Sunday, May 3, 2015

Review: Far from the Madding Crowd

Image courtesy of 20th Century Fox.
Thomas Vinterberg's "Far from the Madding Crowd" is a beautifully acted and visually lush version of Thomas Hardy's classic novel. What makes this odd is the fact that the film's director was once one of the progenitors of the Dogme 95 film movement - which deemphasized aesthetics for more naturalistic performances and handheld camerawork - and is responsible for the fascinating and grim "The Celebration."

And yet, Vinterberg - who was nominated for Best Foreign Film a few years back for his intense drama "The Hunt" - unleashes his inner Merchant Ivory with his latest. His "Far From the Madding Crowd" doesn't reinvent the wheel when it comes to adapting Victorian era novels, but the picture is a very good - and gorgeous looking - character study.

In this version, Carey Mulligan does a solid job of inhabiting Bathsheba Everdene, an independent woman who takes over her uncle's farm following his death and works hard to stave off three suitors. Mulligan has provided excellent work in "An Education," "Drive," "Shame" and "Inside Llewyn Davis" and her performance here is one of her best.

One of the reasons Bathsheba is so likable - and a little flawed, like the best characters - is that she doesn't seem to care what anyone thinks of her. The marriage proposals start trickling in toward the beginning of the film and Bathsheba's reason for denying them is simple - she doesn't believe she needs a husband.

Her first suitor is Gabriel Oak (Matthias Schoenaerts), a kind and physically imposing sheep farmer who first proposes to Bathsheba and, after a spell of particularly bad luck, ends up working on her farm. He's a hard worker and easily the best man of the three attempting to court our heroine.

William Boldwood (Michael Sheen), a wealthy but socially awkward bachelor, is the second of Bathsheba's suitors. We overhear that he was once jilted by his first love and his attempts to woo Bathsheba are earnest, but not particularly successful.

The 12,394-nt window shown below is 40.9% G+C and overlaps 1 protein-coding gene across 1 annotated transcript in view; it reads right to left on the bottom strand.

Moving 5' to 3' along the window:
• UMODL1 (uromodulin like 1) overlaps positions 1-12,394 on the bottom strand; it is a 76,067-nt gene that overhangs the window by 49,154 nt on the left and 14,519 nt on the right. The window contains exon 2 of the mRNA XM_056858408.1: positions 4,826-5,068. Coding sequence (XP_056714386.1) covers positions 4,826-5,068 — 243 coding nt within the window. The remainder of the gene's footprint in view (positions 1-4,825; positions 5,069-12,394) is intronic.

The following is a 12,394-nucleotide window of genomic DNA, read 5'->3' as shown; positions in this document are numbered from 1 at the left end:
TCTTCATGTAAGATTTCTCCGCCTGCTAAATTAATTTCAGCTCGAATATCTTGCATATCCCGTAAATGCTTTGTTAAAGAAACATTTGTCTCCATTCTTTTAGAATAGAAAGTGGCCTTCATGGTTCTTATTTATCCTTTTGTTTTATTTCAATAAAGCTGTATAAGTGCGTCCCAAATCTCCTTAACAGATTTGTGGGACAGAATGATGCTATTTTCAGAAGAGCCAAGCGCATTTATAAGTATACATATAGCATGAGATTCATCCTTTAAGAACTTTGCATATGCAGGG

And last - and most certainly least - of the three men attempting to marry Bathsheba is a young, arrogant soldier named Frank Troy (Tom Sturridge), whom we first meet as he plans to marry another woman (Juno Temple).

One of the elements that makes "Far from the Madding Crowd" such a rich story is not only does it juggle the three stories involving Bathsheba and the men pursuing her, but it places equal emphasis on her attempts to keep her farm prospering. These scenes, which include Bathsheba and Gabriel working with the farm's sheep as well as scenes in which the entire farm staff socializes, are some of the film's best. And the picture also does a stellar job of portraying the depths of the friendship that forms between Bathsheba and Gabriel after she turns down his earlier marriage proposal.

Yes, "Far from the Madding Crowd" is romantic in the tradition of many of the great Victorian novels, but it's also the chronicle of a budding friendship and a strong woman. The combination of Vinterberg's talents behind the camera and the film's strong performances make for a very good adaptation of a classic work of fiction.

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